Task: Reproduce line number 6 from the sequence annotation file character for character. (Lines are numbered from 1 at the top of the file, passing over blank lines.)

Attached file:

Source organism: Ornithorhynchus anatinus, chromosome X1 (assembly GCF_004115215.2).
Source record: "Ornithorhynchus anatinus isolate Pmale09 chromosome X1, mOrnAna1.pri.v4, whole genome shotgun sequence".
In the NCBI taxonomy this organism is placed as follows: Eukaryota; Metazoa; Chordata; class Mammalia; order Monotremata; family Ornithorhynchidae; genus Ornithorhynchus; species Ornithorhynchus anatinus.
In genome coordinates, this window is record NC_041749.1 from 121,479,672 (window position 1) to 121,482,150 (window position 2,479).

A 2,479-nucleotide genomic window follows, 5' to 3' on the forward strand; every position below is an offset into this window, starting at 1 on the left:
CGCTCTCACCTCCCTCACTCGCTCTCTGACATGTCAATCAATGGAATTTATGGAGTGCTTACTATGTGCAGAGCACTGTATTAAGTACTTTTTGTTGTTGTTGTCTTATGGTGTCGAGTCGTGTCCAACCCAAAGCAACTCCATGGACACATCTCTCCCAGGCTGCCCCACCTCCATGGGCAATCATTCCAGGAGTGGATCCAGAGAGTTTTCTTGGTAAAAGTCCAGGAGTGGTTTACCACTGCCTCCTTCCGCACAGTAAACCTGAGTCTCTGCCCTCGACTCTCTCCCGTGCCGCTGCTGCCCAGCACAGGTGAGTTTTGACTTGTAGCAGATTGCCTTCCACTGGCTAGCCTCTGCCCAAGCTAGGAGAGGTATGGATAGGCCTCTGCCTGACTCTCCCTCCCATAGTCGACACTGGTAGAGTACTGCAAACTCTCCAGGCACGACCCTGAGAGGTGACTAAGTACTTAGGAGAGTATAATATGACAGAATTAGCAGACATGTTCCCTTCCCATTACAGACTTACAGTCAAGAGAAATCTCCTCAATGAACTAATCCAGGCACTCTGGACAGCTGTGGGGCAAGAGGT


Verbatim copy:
CGCTCTCACCTCCCTCACTCGCTCTCTGACATGTCAATCAATGGAATTTATGGAGTGCTTACTATGTGCAGAGCACTGTATTAAGTACTTTTTGTTGTTGTTGTCTTATGGTGTCGAGTCGTGTCCAACCCAAAGCAACTCCATGGACACATCTCTCCCAGGCTGCCCCACCTCCATGGGCAATCATTCCAGGAGTGGATCCAGAGAGTTTTCTTGGTAAAAGTCCAGGAGTGGTTTACCACTGCCTCCTTCCGCACAGTAAACCTGAGTCTCTGCCCTCGACTCTCTCCCGTGCCGCTGCTGCCCAGCACAGGTGAGTTTTGACTTGTAGCAGATTGCCTTCCACTGGCTAGCCTCTGCCCAAGCTAGGAGAGGTATGGATAGGCCTCTGCCTGACTCTCCCTCCCATAGTCGACACTGGTAGAGTACTGCAAACTCTCCAGGCACGACCCTGAGAGGTGACTAAGTACTTAGGAGAGTATAATATGACAGAATTAGCAGACATGTTCCCTTCCCATTACAGACTTACAGTCAAGAGAAATCTCCTCAATGAACTAATCCAGGCACTCTGGACAGCTGTGGGGCAAGAGGT